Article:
By Natalie Clydesdale ‘20
In any other year, the students in Associate Professor Marsha Della Giustina’s Broadcast Journalism capstone class would have spent the semester producing their own half-hour television program about a topic of their choice. Each student would have contributed to each of their classmates’ programs, in roles such as anchor, reporter, or associate producer.
Needless to say, amid the coronavirus outbreak, the Spring 2020 semester was anything but normal. The safety of shooting stories and conducting interviews around Boston for their programs became a very serious concern and Della Giustina’s class, like the rest of the world, had to adjust.
That’s when Della Giustina came up with the idea of a program called Reporting from the Frontline of the Pandemic. “I was thinking about my alumni out there on the frontlines doing what you all want to do,” Della Giustina said. “So I thought, if each of you interviewed someone who is doing what you want to do for your career, then you would be learning about what they do for their job and how they’re handling the pandemic.You would be networking and they would be mentoring you.”
Della Giustina paired each student with an Emerson alum with a job similar to that student’s aspirations. Then the students researched who they were assigned, prepared questions, and recorded a virtual 15-minute to hour-long interview via Skype, Zoom, or FaceTime. All of the interviews can all be found on the Reporting from the Frontline of the Pandemic YouTube channel.
“The students did what the journalists out in the industry learned to do,” Della Giustina said. “Everyone is doing these types of interviews now, because they can’t leave their workplace or home.”
Altogether, 61 alumni participated in the class, discussing what adjustments and safety precautions news stations are taking since COVID-19, how reporters are finding stories, and the challenges of covering the pandemic. The students also asked what advice the alumni had for young journalists looking to get into the industry.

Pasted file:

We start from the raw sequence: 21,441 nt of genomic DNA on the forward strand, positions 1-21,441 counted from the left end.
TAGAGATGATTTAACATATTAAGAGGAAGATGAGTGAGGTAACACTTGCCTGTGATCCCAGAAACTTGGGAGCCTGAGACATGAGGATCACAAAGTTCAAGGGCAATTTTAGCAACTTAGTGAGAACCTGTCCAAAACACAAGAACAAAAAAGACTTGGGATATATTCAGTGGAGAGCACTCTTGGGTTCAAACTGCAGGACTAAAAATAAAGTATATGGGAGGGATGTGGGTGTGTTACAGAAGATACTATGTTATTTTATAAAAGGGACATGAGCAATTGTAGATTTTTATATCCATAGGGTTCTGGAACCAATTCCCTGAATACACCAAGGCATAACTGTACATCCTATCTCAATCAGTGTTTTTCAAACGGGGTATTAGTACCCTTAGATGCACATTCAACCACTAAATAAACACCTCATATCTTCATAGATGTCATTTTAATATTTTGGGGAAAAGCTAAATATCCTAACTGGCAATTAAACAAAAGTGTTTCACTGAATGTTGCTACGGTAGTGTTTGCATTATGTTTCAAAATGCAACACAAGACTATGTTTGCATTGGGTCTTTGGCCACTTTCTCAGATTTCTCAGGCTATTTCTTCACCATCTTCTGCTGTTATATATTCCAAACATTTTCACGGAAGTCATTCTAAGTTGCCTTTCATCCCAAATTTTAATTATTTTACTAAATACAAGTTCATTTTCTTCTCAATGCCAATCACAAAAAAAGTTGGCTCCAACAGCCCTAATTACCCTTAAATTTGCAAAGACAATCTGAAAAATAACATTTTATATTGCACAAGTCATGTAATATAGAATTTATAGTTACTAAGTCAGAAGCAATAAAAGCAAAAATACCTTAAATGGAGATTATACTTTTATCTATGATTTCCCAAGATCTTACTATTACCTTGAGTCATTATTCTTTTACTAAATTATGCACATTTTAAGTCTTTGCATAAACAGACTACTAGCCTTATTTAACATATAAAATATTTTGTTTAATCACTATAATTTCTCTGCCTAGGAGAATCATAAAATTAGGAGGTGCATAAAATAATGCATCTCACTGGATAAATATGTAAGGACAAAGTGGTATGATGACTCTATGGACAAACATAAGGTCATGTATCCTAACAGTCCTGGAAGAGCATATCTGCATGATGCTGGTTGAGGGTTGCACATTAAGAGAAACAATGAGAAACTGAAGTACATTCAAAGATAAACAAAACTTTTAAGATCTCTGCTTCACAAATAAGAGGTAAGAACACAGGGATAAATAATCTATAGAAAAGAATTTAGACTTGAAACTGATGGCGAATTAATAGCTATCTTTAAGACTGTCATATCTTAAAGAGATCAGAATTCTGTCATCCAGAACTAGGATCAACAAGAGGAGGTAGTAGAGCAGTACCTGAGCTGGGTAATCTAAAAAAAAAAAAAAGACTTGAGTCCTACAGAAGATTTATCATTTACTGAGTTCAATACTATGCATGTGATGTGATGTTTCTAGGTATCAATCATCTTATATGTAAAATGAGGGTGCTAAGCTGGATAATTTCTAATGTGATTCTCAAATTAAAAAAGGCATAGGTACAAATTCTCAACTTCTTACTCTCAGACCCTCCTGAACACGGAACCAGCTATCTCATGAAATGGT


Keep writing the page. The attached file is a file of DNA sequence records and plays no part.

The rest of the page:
“Hearing the alumni perspectives was eye-opening and also a great learning experience for all of us who are about to start at our first TV stations in the midst of COVID-19,” said Luis Mercado ’20, who hopes to become a news producer.
Della Giustina critiqued each students’ interviews as they occurred, and offered suggestions on how to improve the next one. She said that in some regards, conducting the capstone class this way was better than the usual method, because now students have between five to seven products to show, instead of just one.
Victoria Gonzalez ’20 conducted seven interviews and noticed how much she improved throughout the semester. “I liked when I compared my first interviews to my last ones and noticed the progress I made after each,” Gonzalaez said. “It was useful to learn how to keep such a hard topic engaging and conversational.”
The alumni enjoyed being a part of the program as well. “I was thrilled for the chance to help out the senior Journalism majors,” said Ross Ketschke ’18, who is now a reporter at WPTZ in Burlington, Vermont. “Journalists have had to completely change the way they approach and execute their jobs since the start of the pandemic, and I am beyond impressed by the seniors who were able to do the same in such a short span of time to produce a well organized and fully-realized special report,” said Ketschke.
Along with the alumni, Reporting from the Frontline of the Pandemic would not have been possible without the help of technical director Robert Murphy ‘84. A former Mass Communication/TV Production major at Emerson, Murphy created the program’s graphics, opening and closing credits, and helped students with post-production problems, including fixing audio or correcting the color if an interview had bad lighting. Della Giustina said this program would not have been possible without Murphy’s help.
Overall, Della Giustina couldn’t be happier with the program’s outcome. “I am very impressed with the students because they did a true portfolio program. We have an incredible historical record of what journalists have been doing to cover the pandemic,” she said.
She’s also grateful for her alumni. Out of all of her former students she reached out to, only three were unable to participate in the capstone project. “The alumni were so open and honest with their analysis about what’s going on. They were so humbled, their lives were in jeopardy, but they said they were so honored to do this work,” said Della Giustina.
Kayla Martin ’20, a student who was looking forward to producing her program about climate change, originally thought the pandemic ruined her capstone. “Now I think it’s only made me stronger. Throughout this process, the alumni, coursework, and obstacles in my path have taught me how to adapt, overcome, and be innovative, said Martin. “That’s the best lesson I could ask for.”